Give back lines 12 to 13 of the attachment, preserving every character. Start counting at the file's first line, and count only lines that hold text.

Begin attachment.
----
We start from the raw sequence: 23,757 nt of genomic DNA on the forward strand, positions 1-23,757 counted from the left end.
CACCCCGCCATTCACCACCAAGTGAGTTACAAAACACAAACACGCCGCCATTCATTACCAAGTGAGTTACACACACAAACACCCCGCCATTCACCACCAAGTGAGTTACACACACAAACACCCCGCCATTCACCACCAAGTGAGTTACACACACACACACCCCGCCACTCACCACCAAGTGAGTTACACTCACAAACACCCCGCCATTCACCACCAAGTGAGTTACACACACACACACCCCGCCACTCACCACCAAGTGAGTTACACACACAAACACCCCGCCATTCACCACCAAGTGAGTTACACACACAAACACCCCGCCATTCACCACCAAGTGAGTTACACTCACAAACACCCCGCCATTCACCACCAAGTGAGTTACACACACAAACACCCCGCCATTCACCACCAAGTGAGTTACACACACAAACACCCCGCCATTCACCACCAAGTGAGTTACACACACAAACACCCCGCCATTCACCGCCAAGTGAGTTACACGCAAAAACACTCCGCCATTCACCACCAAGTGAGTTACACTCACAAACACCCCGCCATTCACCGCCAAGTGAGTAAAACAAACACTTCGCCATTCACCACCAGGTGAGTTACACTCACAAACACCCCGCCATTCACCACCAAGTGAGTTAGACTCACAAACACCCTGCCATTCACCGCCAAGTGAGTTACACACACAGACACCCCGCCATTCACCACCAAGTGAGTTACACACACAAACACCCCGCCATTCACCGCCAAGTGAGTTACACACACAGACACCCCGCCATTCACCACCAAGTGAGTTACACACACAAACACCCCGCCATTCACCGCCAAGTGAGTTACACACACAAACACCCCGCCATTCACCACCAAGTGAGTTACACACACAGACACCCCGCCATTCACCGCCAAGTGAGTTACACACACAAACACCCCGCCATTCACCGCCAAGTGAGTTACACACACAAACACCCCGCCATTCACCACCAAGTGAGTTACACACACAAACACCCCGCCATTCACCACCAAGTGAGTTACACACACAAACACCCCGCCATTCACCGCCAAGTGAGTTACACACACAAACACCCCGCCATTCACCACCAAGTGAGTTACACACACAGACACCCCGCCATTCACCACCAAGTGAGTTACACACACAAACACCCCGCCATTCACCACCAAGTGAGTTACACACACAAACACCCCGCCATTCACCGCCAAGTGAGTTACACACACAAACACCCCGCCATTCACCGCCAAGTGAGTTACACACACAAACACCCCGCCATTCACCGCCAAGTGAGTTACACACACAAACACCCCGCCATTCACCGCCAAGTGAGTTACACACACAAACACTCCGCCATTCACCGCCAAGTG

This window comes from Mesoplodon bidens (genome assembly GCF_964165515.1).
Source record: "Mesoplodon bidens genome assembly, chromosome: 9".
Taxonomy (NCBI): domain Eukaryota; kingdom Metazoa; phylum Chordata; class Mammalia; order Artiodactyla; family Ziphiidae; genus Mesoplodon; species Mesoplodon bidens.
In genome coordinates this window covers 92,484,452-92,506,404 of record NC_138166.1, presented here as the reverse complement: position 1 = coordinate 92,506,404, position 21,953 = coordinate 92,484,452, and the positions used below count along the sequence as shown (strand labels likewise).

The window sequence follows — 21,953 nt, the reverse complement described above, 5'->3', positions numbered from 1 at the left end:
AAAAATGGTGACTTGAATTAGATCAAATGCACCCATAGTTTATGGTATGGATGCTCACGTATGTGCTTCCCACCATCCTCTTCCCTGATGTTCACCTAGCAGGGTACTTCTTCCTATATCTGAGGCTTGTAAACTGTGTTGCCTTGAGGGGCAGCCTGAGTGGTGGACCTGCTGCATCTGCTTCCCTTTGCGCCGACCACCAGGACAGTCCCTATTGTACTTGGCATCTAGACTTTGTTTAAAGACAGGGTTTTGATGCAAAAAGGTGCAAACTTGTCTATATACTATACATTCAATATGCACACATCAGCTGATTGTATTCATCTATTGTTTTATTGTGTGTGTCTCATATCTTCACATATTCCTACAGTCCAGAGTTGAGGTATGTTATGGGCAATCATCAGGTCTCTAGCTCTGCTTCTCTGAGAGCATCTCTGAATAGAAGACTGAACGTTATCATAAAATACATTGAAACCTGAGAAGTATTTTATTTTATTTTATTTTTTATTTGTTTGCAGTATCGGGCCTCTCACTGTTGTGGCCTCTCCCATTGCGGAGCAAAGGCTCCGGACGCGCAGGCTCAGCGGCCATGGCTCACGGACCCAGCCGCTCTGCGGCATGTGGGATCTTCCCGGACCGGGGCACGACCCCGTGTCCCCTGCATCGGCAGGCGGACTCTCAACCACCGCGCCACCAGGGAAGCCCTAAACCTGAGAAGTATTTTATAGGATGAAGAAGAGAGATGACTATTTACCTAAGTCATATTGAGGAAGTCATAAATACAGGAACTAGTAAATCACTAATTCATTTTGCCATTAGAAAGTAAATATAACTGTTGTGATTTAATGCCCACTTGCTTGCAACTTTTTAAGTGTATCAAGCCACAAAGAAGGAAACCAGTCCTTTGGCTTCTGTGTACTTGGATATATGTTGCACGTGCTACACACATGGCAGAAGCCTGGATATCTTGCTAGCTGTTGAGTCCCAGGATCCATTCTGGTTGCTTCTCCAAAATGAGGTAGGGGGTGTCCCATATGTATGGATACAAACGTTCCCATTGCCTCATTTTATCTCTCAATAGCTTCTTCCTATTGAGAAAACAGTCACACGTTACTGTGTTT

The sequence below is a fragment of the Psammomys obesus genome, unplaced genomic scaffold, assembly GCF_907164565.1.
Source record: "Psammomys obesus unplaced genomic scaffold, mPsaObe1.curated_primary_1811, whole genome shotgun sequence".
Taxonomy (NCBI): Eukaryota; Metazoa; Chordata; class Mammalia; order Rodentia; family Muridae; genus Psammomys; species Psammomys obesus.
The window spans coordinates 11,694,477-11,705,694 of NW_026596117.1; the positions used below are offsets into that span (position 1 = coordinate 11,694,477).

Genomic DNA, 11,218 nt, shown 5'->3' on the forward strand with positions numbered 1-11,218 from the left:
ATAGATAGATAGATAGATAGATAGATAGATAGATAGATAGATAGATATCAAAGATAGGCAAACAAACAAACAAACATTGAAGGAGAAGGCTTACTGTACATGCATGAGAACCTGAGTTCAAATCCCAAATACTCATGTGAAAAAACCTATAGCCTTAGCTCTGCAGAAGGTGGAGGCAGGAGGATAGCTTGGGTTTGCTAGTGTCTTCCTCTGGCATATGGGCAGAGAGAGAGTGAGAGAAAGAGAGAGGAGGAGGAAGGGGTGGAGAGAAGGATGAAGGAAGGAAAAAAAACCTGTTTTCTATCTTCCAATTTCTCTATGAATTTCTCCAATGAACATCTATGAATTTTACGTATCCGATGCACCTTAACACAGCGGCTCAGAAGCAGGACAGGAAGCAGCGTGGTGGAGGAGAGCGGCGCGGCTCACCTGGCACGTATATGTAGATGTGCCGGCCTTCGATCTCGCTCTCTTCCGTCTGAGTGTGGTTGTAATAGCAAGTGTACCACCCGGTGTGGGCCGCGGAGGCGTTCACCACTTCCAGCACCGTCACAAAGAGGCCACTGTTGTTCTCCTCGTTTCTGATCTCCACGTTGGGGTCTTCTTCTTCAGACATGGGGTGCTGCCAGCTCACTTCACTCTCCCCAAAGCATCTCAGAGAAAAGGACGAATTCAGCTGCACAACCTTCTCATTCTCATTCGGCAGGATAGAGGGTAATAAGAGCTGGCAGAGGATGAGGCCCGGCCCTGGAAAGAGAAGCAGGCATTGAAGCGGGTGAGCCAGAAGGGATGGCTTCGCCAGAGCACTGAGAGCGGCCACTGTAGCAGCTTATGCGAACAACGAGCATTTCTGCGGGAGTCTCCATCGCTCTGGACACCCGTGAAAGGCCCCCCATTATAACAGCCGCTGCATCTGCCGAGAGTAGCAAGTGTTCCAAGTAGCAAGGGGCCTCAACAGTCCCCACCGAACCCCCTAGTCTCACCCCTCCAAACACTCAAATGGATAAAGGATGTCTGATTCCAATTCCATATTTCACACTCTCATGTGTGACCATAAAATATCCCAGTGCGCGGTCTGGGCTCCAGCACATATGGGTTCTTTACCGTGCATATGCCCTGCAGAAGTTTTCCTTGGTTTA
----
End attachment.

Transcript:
The window spans coordinates 11,694,477-11,705,694 of NW_026596117.1; the positions used below are offsets into that span (position 1 = coordinate 11,694,477).

Genomic DNA, 11,218 nt, shown 5'->3' on the forward strand with positions numbered 1-11,218 from the left: